Junior Parker was born in either Clarksdale, Mississippi, or West Memphis, Arkansas.
He sang in gospel groups as a child, and played on the various blues circuits beginning in his teenage years. His biggest influence as a harmonica player was Sonny Boy Williamson, with whom he worked before moving on to work for Howlin’ Wolf in 1949. Around 1950 he was a member of Memphis’s ad hoc group, the Beale Streeters, with Bobby ‘Blue’ Bland and B.B. King.
In 1951 he formed his own band, the Blue Flames, with the guitarist Pat Hare. Parker was discovered in 1952 by Ike Turner, who signed him to Modern Records. He put out one single on this record label, “You’re My Angel.” This brought him to the attention of Sam Phillips, and he and his band signed onto Sun Records in 1953. There they produced three successful songs: “Feelin’ Good” (which reached # 5 on the US Billboard R&B chart), “Love My Baby,” and “Mystery Train”, later covered by Elvis Presley. For Presley’s version of “Mystery Train”, Scotty Moore borrowed the guitar riff from Parker’s “Love My Baby”, played by Pat Hare. “Love My Baby” and “Mystery Train” are considered important contributions to the rockabilly genre.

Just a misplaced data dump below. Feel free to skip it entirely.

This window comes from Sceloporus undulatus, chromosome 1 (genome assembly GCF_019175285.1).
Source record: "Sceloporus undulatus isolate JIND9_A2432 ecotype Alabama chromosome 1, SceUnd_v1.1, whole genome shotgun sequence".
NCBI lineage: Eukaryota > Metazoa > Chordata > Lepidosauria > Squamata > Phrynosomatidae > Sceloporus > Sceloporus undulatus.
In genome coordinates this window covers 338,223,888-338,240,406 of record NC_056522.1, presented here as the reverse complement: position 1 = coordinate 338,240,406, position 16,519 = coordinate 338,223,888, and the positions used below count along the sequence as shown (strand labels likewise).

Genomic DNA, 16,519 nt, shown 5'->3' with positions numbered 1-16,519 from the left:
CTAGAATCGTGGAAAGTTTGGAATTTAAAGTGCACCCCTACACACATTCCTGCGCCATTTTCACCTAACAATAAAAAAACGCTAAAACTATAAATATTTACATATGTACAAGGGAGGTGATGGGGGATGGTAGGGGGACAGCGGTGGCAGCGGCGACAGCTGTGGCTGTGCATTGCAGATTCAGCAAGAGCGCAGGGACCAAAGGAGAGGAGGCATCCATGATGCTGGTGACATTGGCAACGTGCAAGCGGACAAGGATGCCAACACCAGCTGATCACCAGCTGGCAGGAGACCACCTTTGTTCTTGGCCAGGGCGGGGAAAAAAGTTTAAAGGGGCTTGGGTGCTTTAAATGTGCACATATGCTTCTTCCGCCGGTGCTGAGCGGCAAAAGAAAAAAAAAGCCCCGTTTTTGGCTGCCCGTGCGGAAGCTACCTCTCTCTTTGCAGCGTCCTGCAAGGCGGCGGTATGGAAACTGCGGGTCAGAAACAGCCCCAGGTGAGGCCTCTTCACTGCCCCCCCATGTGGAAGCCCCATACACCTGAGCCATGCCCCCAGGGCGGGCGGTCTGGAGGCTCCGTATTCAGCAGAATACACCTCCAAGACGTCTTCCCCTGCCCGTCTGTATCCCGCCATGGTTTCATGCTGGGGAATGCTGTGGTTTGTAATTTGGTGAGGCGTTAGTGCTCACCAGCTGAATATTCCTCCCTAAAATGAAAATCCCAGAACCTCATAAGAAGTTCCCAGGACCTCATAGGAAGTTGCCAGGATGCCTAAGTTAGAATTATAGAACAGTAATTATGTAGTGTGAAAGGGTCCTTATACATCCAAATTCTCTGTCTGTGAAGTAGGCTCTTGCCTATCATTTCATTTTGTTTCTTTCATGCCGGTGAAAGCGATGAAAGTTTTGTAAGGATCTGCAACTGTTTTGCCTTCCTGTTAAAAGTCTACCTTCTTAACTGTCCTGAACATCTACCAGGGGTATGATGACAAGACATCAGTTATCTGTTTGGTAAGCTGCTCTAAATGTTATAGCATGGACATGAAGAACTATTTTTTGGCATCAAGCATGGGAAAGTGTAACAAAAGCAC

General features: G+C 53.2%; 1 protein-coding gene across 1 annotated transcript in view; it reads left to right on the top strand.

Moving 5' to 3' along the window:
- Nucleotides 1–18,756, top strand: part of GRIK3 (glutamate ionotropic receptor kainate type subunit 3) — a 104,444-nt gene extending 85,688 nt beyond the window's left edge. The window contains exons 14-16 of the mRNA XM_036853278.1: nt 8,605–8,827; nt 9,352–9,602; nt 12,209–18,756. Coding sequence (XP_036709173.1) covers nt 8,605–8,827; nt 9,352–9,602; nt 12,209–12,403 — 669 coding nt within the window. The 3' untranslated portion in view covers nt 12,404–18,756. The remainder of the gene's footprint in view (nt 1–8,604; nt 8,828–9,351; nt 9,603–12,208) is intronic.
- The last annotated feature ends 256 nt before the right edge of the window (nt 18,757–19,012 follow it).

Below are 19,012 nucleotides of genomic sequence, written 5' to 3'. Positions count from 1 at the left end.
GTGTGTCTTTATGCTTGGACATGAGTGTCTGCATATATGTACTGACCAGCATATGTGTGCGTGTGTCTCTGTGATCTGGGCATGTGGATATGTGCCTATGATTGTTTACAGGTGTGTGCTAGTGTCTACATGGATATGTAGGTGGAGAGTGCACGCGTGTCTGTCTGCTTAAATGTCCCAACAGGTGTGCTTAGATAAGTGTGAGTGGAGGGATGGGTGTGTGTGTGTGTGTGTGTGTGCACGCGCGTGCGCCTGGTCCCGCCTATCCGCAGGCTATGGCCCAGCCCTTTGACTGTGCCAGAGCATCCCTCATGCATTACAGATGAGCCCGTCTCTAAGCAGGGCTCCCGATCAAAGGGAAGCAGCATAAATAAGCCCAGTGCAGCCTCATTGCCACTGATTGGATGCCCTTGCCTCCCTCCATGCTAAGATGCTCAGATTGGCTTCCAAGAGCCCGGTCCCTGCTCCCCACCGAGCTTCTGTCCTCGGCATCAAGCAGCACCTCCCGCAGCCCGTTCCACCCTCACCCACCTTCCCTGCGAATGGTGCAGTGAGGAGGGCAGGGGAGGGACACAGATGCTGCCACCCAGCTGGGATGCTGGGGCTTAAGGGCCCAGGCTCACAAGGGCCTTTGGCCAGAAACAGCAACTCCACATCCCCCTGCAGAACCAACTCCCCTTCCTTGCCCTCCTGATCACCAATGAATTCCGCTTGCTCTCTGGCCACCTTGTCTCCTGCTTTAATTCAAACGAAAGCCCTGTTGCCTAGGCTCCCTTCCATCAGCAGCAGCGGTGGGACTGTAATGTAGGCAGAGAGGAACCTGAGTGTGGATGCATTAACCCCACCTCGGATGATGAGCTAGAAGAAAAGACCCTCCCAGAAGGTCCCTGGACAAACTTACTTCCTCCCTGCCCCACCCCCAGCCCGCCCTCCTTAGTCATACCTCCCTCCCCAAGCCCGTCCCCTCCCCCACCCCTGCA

Later in 1953, Parker toured with Bobby Bland and Johnny Ace, and also joined Duke Records. Parker and Bland headed the highly successful Blues Consolidated Revue, which became a staple part of the southern blues circuit. He continued to have a string of hits on the R&B chart, including the smooth “Next Time You See Me” (1957); re-makes of Roosevelt Sykes’ song “Driving Wheel” (1961), Robert Johnson’s “Sweet Home Chicago”, Guitar Slim’s “The Things That I Used to Do” (1963), and Don Robey’s “Mother-in-Law Blues” (1956); plus his own “Stand by Me” (1961).
His success was limited after he left Duke in 1966. He recorded for various labels, including Mercury, Blue Rock, Minit, and Capitol.
Parker died on November 18, 1971, at age 39, in Blue Island, Illinois, during surgery for a brain tumor.